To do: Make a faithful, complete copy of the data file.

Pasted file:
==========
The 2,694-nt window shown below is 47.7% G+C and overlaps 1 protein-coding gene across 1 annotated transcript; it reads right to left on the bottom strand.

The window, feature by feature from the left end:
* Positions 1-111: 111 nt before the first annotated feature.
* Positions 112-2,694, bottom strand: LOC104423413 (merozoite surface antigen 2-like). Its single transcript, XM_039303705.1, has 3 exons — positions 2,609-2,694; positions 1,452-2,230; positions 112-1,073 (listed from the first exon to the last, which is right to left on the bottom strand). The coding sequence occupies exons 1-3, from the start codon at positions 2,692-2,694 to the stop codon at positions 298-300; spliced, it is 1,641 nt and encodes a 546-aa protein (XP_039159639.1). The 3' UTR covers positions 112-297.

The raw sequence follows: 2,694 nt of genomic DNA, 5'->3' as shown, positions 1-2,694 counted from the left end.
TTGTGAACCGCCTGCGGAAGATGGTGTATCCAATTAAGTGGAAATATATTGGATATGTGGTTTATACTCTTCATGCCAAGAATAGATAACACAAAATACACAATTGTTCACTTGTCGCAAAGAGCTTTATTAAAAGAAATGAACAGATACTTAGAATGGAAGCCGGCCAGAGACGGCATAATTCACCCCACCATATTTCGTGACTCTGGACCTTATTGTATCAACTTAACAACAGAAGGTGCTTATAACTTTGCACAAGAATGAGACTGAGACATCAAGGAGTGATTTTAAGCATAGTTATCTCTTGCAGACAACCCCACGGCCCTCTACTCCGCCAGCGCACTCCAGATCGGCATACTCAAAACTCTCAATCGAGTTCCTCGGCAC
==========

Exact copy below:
The 2,694-nt window shown below is 47.7% G+C and overlaps 1 protein-coding gene across 1 annotated transcript; it reads right to left on the bottom strand.

The window, feature by feature from the left end:
* Positions 1-111: 111 nt before the first annotated feature.
* Positions 112-2,694, bottom strand: LOC104423413 (merozoite surface antigen 2-like). Its single transcript, XM_039303705.1, has 3 exons — positions 2,609-2,694; positions 1,452-2,230; positions 112-1,073 (listed from the first exon to the last, which is right to left on the bottom strand). The coding sequence occupies exons 1-3, from the start codon at positions 2,692-2,694 to the stop codon at positions 298-300; spliced, it is 1,641 nt and encodes a 546-aa protein (XP_039159639.1). The 3' UTR covers positions 112-297.

The raw sequence follows: 2,694 nt of genomic DNA, 5'->3' as shown, positions 1-2,694 counted from the left end.
TTGTGAACCGCCTGCGGAAGATGGTGTATCCAATTAAGTGGAAATATATTGGATATGTGGTTTATACTCTTCATGCCAAGAATAGATAACACAAAATACACAATTGTTCACTTGTCGCAAAGAGCTTTATTAAAAGAAATGAACAGATACTTAGAATGGAAGCCGGCCAGAGACGGCATAATTCACCCCACCATATTTCGTGACTCTGGACCTTATTGTATCAACTTAACAACAGAAGGTGCTTATAACTTTGCACAAGAATGAGACTGAGACATCAAGGAGTGATTTTAAGCATAGTTATCTCTTGCAGACAACCCCACGGCCCTCTACTCCGCCAGCGCACTCCAGATCGGCATACTCAAAACTCTCAATCGAGTTCCTCGGCAC